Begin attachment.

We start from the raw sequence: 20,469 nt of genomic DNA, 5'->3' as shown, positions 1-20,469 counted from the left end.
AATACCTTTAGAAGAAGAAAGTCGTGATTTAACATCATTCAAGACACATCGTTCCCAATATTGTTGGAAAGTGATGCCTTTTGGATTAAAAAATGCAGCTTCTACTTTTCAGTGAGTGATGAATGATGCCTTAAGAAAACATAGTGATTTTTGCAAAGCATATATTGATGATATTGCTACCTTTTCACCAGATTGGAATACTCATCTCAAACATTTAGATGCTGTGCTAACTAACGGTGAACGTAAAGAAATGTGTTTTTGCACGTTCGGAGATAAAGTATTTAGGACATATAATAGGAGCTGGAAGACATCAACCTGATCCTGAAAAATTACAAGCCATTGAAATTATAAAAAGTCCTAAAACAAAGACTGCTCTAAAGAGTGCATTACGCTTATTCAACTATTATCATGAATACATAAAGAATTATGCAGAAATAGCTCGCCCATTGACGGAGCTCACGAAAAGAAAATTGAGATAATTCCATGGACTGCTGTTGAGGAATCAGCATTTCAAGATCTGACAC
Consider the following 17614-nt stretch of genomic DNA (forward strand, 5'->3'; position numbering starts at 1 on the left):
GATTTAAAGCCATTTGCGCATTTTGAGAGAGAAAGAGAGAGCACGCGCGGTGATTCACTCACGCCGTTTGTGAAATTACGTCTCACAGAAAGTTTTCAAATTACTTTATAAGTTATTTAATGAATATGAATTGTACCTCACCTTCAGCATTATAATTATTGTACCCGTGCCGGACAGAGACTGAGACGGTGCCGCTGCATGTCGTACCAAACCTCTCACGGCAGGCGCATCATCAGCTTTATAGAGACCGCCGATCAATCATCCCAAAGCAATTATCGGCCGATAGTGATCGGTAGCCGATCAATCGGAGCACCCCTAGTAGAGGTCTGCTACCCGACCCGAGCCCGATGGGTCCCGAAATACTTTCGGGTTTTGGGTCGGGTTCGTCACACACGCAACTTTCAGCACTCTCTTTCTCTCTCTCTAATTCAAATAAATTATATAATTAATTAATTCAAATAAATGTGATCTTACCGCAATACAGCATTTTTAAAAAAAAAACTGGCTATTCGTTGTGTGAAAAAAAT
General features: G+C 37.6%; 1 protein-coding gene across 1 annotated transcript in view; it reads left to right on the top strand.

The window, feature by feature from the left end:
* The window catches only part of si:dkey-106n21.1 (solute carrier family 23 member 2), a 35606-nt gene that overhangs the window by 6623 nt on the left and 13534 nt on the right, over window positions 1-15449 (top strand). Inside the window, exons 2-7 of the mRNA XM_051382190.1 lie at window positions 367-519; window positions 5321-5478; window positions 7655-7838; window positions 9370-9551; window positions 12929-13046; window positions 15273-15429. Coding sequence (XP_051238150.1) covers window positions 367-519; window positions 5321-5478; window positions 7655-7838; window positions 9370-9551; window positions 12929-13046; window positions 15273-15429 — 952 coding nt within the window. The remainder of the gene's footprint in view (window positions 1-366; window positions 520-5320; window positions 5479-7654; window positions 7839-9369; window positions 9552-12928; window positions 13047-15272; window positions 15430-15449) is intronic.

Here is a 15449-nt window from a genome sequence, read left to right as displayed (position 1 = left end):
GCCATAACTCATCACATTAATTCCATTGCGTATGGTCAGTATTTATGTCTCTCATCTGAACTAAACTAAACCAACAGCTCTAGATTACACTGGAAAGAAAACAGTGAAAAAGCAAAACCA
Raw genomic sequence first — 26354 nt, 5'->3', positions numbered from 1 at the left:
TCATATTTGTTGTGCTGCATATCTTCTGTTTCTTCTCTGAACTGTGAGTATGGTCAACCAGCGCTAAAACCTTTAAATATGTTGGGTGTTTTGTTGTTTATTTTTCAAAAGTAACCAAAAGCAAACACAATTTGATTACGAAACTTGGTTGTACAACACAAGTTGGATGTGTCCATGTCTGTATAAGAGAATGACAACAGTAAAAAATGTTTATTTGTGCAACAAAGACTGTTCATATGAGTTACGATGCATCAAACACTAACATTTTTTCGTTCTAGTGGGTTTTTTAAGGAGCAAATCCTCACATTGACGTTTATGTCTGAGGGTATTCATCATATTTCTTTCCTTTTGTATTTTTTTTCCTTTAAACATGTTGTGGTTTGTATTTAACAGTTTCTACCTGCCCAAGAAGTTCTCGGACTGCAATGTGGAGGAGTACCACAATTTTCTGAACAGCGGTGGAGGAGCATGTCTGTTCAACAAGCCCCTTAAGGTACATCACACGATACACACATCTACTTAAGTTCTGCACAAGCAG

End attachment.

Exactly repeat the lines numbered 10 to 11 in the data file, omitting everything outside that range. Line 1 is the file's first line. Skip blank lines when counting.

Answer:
Raw genomic sequence first — 26354 nt, 5'->3', positions numbered from 1 at the left:
TCATATTTGTTGTGCTGCATATCTTCTGTTTCTTCTCTGAACTGTGAGTATGGTCAACCAGCGCTAAAACCTTTAAATATGTTGGGTGTTTTGTTGTTTATTTTTCAAAAGTAACCAAAAGCAAACACAATTTGATTACGAAACTTGGTTGTACAACACAAGTTGGATGTGTCCATGTCTGTATAAGAGAATGACAACAGTAAAAAATGTTTATTTGTGCAACAAAGACTGTTCATATGAGTTACGATGCATCAAACACTAACATTTTTTCGTTCTAGTGGGTTTTTTAAGGAGCAAATCCTCACATTGACGTTTATGTCTGAGGGTATTCATCATATTTCTTTCCTTTTGTATTTTTTTTCCTTTAAACATGTTGTGGTTTGTATTTAACAGTTTCTACCTGCCCAAGAAGTTCTCGGACTGCAATGTGGAGGAGTACCACAATTTTCTGAACAGCGGTGGAGGAGCATGTCTGTTCAACAAGCCCCTTAAGGTACATCACACGATACACACATCTACTTAAGTTCTGCACAAGCAG